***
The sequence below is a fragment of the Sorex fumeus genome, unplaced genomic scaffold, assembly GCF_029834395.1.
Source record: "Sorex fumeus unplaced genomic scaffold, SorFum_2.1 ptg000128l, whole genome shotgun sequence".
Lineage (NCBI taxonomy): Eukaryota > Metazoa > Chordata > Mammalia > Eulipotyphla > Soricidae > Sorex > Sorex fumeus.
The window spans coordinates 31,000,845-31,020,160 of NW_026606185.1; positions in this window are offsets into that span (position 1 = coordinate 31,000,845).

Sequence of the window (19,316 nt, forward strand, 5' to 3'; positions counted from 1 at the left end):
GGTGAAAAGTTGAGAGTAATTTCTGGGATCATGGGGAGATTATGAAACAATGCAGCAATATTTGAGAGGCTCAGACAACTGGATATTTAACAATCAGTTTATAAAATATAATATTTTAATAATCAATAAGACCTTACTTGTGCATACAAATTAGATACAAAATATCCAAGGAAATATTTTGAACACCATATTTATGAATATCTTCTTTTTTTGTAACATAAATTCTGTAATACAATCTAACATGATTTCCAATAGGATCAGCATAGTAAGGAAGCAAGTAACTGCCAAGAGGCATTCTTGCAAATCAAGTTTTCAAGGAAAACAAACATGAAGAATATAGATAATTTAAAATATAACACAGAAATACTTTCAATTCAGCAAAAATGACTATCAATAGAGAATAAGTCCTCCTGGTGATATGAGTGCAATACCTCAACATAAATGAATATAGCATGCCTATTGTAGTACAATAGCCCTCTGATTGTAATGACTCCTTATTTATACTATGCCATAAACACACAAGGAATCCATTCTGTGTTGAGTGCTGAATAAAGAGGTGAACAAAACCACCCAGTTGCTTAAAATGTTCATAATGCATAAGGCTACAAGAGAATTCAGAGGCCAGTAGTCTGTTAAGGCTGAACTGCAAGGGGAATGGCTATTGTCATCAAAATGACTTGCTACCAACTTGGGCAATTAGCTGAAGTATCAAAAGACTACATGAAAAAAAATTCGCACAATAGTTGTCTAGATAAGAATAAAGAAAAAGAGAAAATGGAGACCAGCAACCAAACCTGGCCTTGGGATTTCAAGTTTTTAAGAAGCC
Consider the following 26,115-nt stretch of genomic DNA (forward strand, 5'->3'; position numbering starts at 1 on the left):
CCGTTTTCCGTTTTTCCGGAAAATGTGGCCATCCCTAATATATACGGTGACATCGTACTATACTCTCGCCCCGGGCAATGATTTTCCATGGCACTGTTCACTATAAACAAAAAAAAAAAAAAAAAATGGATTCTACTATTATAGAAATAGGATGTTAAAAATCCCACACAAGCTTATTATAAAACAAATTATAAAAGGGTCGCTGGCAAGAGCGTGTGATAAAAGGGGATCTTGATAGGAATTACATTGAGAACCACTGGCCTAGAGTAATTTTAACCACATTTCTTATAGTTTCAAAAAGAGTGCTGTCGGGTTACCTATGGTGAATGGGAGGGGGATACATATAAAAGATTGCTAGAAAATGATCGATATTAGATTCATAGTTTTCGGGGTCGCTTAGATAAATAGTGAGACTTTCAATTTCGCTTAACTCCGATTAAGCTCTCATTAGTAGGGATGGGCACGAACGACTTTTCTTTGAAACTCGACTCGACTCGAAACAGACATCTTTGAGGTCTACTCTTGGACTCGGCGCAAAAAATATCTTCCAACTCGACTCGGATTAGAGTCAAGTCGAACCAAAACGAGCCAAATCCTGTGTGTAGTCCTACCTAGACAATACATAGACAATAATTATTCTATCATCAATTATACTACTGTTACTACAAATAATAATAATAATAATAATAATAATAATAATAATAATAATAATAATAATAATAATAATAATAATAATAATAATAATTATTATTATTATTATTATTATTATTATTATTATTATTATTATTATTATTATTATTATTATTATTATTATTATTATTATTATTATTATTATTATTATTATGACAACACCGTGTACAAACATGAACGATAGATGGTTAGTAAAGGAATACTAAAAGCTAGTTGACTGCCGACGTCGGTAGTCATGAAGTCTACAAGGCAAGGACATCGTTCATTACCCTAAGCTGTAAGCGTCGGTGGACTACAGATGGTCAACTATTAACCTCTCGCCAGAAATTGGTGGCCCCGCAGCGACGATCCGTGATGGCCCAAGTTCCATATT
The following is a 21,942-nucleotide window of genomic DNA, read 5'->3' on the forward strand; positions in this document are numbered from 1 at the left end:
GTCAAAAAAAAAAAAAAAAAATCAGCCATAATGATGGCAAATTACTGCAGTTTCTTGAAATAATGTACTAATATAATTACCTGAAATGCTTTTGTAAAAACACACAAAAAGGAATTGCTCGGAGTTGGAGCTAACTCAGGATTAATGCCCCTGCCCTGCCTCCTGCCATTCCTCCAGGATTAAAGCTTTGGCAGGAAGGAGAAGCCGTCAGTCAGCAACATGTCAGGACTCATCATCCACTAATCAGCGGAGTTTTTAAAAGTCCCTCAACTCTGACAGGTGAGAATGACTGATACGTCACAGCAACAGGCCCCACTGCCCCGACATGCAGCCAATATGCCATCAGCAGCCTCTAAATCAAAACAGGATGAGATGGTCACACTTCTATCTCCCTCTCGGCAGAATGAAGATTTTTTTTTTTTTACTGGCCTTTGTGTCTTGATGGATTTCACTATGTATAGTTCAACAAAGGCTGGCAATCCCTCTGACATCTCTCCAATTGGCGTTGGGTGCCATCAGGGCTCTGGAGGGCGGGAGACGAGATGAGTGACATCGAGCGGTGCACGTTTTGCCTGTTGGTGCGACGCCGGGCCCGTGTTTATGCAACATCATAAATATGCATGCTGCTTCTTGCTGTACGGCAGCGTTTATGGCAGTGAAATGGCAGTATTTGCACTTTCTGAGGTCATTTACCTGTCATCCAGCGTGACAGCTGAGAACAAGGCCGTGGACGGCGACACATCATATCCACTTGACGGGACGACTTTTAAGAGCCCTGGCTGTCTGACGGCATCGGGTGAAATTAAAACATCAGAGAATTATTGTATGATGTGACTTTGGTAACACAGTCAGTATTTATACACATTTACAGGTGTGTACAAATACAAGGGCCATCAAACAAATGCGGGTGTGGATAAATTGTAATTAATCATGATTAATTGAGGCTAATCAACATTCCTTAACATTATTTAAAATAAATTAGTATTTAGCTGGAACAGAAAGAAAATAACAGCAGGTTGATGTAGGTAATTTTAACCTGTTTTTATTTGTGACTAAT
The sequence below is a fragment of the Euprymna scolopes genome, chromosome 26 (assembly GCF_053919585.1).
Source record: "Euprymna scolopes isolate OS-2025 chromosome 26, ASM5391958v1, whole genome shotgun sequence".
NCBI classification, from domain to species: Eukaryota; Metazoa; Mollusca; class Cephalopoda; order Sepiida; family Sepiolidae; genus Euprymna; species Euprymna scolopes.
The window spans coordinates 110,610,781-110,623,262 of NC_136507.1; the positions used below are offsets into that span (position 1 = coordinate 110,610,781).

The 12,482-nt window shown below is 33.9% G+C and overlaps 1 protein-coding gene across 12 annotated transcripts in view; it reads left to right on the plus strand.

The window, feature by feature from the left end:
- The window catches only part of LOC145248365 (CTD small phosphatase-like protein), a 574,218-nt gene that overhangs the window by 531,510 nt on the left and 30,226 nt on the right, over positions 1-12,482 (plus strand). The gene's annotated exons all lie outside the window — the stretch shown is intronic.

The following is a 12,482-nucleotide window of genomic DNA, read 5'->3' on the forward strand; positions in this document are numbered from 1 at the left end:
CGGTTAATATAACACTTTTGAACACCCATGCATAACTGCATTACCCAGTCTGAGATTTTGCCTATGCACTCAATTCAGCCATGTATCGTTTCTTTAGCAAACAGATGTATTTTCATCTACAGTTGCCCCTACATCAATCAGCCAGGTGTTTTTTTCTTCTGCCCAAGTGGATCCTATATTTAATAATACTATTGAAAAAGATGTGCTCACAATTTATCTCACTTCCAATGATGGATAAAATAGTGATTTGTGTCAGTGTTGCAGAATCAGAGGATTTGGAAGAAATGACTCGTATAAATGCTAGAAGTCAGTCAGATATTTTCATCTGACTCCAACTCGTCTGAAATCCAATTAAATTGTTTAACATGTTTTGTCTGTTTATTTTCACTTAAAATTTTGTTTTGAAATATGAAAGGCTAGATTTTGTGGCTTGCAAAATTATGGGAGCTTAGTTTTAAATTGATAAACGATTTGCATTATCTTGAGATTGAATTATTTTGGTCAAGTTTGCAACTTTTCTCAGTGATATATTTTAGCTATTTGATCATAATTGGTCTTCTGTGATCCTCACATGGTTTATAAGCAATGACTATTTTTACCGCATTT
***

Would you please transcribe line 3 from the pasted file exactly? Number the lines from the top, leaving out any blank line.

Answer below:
Lineage (NCBI taxonomy): Eukaryota > Metazoa > Chordata > Mammalia > Eulipotyphla > Soricidae > Sorex > Sorex fumeus.